Turning now to the operation of the dispenser pump, depressing the dispenser head 12 transmits force to the flexible bulb, since the shoulder 12c on the dispenser head is engaging the upper end of the tubular portion 14b of the upper bulb section 14. Thus, initially, the valve stem 12d cannot penetrate the valve flaps 14c and open the valve. However, downward pressure on the bulb distorts the upper bulb section 14 as shown in FIG. 2. This action creates pressure within the pump chamber 15. When a predetermined pressure is developed within the pump chamber, further force applied on the bulb through the dispenser head will cause the resilient thickened tubular portion 14b to be compressed slightly so that the valve stem can move downwardly with respect to the bulb tubular portion 14b and penetrate or separate the valve flaps 14c, thus opening the valve. The contents of the pump chamber will then be dispensed out the orifice cup 34 under pressure. As soon as this pressure drops, the resiliency of the pressure pad or tubular portion 14b restores the valve stem 12d to its withdrawn position with respect to the valve flaps 14c, as shown in FIG. 1; and the self-biasing of the flaps 14c, coupled with the reaction of the remaining pressure within the chamber 15 against the underside of the flaps 14c, causes the flaps to close quickly. Thus, the contents being dispensed will be under a substantially constant or uniform pressure.
As the bulb reaches its lowermost position, the bulb wall 14a separates slightly from the ferrule edge 24a, permitting air to enter the container through the flange vent passage.
Releasing the dispenser head completely permits the bulb section 14 to be restored to its normal shape as shown in FIG. 1. The bulb section 14 will return to its original state due to its resiliency, without the benefit of a spring or other outside force. Since the outlet valve 14c closes before the bulb has been restored to its undepressed condition, suction is created in the chamber 15 when the bulb shape is restored. This causes the inlet valve flaps 16c to open, permitting product in the container 22 to be sucked into the chamber through the dip tube 18. This product is ready to be dispensed when the dispenser head is once more depressed sufficiently to open the outlet valve flaps 14c.
Referring now to FIG. 3, the embodiment of the pump shown therein is very similar in structure and operation to the arrangement in FIG. 1. Instead of having integrally formed valve flaps, an upper bulb section 44 is formed with an inwardly extending sealing bead 44c within an upper, thickened tubular portion 44b. A bayonet valve stem 42d extends into the cylindrical interior of the bulb tubular portion 44b so that the lower, conically tapered surface of the valve stem 42d engages the sealing bead 44c. The valve stem 42d is formed with two or more axially extending grooves 42e on its lower end portion which is positioned within the bulb tubular portion 44b. The grooves 42e extend above the bulb so they are in communication with the surrounding annular passage 60 in the dispenser head, but the lower ends of the grooves 42e terminate just above the sealing bead 44c, with the dispenser head in a nondepressed position, as shown in FIG. 3.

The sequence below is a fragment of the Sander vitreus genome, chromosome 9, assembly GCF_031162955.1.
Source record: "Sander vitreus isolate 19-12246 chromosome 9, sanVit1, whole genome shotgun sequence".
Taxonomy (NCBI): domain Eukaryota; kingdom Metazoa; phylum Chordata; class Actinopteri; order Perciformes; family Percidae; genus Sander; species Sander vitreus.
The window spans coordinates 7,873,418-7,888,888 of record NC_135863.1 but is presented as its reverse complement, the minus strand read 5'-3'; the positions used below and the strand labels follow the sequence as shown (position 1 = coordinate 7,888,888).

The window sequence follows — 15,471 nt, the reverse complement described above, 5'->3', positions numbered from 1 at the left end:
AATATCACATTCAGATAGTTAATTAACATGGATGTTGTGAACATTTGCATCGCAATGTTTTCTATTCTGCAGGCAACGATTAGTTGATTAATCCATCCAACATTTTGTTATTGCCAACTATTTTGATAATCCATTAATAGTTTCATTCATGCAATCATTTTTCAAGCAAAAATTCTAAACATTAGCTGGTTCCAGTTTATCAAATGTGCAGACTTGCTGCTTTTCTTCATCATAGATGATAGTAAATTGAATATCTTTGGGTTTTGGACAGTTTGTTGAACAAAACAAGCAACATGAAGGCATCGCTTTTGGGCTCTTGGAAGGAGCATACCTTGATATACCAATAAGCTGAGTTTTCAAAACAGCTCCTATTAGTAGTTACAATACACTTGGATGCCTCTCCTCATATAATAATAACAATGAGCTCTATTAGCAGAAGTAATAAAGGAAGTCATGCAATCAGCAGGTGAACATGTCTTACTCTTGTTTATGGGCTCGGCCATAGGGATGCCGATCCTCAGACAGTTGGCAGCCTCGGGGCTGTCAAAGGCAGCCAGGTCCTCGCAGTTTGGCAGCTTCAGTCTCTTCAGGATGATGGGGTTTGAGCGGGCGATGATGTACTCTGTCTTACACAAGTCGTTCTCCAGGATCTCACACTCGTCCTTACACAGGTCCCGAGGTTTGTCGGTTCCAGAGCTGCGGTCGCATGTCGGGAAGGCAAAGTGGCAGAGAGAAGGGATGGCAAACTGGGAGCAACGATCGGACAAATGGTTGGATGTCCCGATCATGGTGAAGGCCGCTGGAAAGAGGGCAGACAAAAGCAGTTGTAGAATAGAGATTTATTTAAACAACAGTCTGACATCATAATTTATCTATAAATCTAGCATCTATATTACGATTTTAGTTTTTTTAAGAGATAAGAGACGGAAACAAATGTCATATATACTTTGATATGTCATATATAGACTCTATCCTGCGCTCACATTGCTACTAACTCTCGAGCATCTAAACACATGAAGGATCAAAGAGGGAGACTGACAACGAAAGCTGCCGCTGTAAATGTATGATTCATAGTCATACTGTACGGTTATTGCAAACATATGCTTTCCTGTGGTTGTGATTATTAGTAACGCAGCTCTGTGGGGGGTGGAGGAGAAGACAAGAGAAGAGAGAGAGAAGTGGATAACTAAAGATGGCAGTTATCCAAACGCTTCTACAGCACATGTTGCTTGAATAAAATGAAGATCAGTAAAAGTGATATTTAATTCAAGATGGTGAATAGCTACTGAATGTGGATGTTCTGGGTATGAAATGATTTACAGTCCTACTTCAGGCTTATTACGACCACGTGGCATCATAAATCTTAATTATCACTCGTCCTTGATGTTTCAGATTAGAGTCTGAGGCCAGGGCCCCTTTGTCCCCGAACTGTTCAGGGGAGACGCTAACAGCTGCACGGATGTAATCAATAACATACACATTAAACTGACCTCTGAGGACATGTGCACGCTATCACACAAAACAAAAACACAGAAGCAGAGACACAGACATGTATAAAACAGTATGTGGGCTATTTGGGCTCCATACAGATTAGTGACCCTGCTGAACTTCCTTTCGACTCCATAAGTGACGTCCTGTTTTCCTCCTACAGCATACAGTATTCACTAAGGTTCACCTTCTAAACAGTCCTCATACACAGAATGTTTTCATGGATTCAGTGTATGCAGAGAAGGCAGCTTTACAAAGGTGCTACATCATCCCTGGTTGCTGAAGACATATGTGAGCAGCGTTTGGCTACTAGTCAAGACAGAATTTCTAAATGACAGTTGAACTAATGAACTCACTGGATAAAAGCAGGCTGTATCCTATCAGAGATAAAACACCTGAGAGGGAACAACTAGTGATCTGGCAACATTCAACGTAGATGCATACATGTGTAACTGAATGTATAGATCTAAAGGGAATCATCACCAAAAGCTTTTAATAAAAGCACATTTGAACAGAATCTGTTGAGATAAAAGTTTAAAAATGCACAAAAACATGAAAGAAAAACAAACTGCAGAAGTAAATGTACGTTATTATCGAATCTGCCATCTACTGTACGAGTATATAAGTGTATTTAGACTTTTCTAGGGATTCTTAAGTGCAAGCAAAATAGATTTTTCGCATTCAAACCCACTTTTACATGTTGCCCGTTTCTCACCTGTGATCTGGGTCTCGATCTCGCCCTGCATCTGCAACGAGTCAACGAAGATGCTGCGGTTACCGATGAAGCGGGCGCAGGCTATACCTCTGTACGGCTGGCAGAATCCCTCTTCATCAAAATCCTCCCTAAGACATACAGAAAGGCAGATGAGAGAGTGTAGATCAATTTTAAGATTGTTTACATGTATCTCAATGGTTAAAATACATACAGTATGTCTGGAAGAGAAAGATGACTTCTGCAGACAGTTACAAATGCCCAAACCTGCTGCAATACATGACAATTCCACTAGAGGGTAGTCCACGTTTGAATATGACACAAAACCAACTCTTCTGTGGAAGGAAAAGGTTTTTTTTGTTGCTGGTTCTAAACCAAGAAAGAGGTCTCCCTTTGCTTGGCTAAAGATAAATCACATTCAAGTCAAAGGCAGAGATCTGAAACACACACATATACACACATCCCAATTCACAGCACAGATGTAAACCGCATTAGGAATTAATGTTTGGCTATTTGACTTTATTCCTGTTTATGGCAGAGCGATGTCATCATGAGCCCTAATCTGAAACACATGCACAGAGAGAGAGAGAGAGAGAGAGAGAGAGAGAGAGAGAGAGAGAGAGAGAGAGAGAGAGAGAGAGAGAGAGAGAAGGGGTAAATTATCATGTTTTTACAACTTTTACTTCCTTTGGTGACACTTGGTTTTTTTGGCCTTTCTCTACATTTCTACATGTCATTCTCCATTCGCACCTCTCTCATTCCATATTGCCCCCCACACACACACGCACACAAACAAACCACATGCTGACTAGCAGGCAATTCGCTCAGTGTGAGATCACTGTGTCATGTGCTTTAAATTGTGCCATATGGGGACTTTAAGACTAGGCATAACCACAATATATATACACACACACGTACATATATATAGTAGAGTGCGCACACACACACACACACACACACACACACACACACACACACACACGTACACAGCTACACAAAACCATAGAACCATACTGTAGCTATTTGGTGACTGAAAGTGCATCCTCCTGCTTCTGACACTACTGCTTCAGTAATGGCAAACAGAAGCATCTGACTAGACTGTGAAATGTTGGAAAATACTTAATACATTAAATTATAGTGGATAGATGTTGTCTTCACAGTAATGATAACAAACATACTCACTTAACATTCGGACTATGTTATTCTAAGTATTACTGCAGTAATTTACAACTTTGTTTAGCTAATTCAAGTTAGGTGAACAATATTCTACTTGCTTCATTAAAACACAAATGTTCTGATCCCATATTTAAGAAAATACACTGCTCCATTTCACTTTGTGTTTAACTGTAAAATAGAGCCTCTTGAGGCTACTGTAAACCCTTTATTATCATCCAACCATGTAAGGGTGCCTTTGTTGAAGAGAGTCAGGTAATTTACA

However, when the dispenser head is depressed, the operation is similar to that for the pump shown in FIG. 1. First, the pressure on the dispenser head distorts the bulb section 44 into the configuration shown in FIG. 4. Once this distortion creates a predetermined pressure within the pump chamber 45, further force applied to the dispenser head will compress the tubular portion 44b, which is in effect an elastic, pressure yielding pad. The compression of this pad will permit the bayonet stem to extend slightly further into the bulb section 44 so that the lower ends of the grooves 42e are open to the chamber 45, so that the contents of the chamber are dispensed outwardly under pressure. The advantage of this outlet valve is that it is slightly easier to mold than are the valve flaps 14c in the FIG. 1 embodiment.
A second difference between the embodiments of FIGS. 1 and 3 is that the inlet valve on the lower end of the lower bulb section 46 is in the form of an annular flexible flap 46c which defines a small valve orifice. A valve stem 47 is positioned within the upper end of a tubular portion 46b on the bulb section 46. The valve stem includes a lower cylindrical portion 47a which frictionally fits within the tube 46b and an upper conically shaped portion 47b which mates with and extends into the small valve opening formed by the annular flap 46c. Within the outer circumferance of the cylindrical portion 47a of the valve stem 47, there are provided a series of axially extending grooves 47c. When the depressed bulb section 44 is released and it reverts to its normal shape, the suction created within the pump chamber 45 will lift the annular flap 46 slighly so that product can be sucked from the container 52 up through the dip tube 48, through the grooves 47c, passed the valve stem tip 47b and into the pump chamber 45.
Like the outlet valve 44c and 42d, an advantage of this form of inlet valve 46c and 47b is that the flap 46c is easier to mold than the flaps 16c. On the other hand, an additional part is required.